18 September 2009

Far From the Great American Superhero Novel

Captain Freedom: A Superhero’s Quest for Truth, Justice, and the Celebrity He So Richly Deserves, by G. Xavier Robillard, is a satirical novel that aspires to do for America’s superhero mythology what Christopher Moore’s You Suck did for vampires or Lamb did for the Jesus legend.

But the book feels more like a minor movie from the Zucker-Abraham-Zucker school of comedy: throw any joke you can think of at the screen, and hope some of it will stick.

Captain Freedom addresses every common aspect or cliché of superhero mythology: sidekicks, arch nemeses, aliens, time travel, love affairs, mother issues, father issues, adopted-son issues, etc.

And for the sake of attempted laughs it swipes at many and varied aspects of modern American culture: celebrity rehab, comic-book censorship, kitchen decorating, color coordination, dinosaur rehabilitation, interventions, file-sharing, etc.

Here from page 136 is a passing bash at one aspect of the culture, which gives a sense of the book’s tone and targeting:

We contract a few secret polls and learn that the best thing I can do to improve my image is to produce a children’s book. . . .

Before long, my children’s book, Brush Away Fear, is published! It contains illustrations by the best artists and the delightful prose of an unknown writer who agreed to take the job after I offered to pay off her gambling debts. True, I did not author this book myself, but it embodies the Captain Freedom spirit, and I answered the very important questions put forth by my creative staff. Should it rhyme? No. Does it have to have a moral? Heavens, yes. To keep the project honest, I write the acknowledgments myself.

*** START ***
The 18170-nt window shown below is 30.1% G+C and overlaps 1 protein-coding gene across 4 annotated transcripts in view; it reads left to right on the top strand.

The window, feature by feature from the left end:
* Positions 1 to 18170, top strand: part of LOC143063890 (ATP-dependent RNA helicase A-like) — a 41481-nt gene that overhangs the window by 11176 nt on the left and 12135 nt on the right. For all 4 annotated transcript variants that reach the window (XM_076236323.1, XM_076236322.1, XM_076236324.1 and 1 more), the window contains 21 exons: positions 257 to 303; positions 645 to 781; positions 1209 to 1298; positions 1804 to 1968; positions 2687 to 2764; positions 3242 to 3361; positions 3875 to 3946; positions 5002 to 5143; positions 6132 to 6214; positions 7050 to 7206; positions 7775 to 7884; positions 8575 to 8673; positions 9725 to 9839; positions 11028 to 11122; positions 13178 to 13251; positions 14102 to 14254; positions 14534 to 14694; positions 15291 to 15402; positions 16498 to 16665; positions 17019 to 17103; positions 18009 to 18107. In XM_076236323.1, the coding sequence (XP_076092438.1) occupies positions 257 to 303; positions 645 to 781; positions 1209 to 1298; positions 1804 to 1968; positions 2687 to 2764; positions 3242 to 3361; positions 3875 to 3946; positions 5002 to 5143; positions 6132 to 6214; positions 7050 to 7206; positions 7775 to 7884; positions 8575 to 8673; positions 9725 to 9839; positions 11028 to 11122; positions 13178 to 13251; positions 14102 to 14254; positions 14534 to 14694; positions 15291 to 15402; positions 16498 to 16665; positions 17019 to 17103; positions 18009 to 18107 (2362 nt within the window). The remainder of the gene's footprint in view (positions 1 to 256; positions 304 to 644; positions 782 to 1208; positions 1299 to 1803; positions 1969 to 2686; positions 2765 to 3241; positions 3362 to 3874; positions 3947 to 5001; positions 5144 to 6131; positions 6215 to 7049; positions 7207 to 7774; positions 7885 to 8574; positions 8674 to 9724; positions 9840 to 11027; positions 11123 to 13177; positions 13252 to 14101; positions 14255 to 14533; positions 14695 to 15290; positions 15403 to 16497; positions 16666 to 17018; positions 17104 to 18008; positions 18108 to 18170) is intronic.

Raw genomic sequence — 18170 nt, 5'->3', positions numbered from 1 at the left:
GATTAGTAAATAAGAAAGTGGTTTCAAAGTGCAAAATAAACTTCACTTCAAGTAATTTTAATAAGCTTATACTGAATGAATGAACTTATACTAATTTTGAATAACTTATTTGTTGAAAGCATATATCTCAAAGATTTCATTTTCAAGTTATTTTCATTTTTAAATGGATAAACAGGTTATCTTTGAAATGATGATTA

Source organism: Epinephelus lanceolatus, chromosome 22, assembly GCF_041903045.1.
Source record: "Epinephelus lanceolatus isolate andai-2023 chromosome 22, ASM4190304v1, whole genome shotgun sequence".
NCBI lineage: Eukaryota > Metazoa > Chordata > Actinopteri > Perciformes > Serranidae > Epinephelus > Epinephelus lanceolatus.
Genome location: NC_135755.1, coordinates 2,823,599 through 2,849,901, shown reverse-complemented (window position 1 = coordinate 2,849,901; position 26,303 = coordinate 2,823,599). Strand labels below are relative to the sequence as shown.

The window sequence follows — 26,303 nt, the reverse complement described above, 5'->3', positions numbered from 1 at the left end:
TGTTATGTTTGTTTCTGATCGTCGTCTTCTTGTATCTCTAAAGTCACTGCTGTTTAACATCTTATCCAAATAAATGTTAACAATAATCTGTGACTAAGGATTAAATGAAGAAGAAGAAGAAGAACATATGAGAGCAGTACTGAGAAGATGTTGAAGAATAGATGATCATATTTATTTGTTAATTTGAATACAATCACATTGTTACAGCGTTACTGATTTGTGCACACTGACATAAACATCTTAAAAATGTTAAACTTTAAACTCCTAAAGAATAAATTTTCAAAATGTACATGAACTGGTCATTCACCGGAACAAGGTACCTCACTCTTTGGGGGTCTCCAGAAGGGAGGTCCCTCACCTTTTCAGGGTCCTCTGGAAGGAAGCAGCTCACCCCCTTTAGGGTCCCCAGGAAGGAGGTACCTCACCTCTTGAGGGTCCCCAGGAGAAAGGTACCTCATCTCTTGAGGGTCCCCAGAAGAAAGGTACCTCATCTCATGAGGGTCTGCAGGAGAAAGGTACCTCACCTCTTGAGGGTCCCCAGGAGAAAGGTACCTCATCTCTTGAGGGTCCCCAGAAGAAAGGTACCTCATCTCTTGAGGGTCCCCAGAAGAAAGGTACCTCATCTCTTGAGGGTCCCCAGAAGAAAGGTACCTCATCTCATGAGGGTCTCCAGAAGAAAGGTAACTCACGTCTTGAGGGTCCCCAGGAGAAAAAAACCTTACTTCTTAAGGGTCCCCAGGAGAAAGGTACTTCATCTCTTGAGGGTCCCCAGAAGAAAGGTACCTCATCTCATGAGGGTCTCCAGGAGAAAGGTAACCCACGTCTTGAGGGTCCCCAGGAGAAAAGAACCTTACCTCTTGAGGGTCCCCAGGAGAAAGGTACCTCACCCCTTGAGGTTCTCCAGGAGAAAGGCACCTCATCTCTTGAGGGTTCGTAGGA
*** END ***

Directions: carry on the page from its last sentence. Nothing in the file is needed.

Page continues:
The difference between mine and other celebrity kids’ books is that mine is nonfiction. There aren’t enough nonfiction children’s books out there. Fiction itself is a form of lying, and that’s not an appropriate message for youngsters.
Years back I also criticized Perry Moore’s Hero for piling on too many plot points and letting its main story get lost in the swirl. But that book had a valuable and affecting main story of a young man coming to terms with being both gay and super-powered. Captain Freedom and his book don’t come to terms with anything.

As you can tell from that extract, the novel is written in present tense—Robillard even hangs out a lampshade about that choice. Captain Freedom exists in a blissfully ignorant present, and says as much: “People who enjoy history are always appallingly obsessed with it.” But the result is that there’s no real sense of time passing, and thus no narrative arc. Or, for that matter, narrative.

(Captain Freedom was one of three review copies I was offered over a short period that came with comparisons to John Kennedy Toole’s A Confederacy of Dunces. Not one of those books was a Southern gothic satire of morals featuring an overeducated, overweight egomaniac. But this one at least had an egomaniac.)

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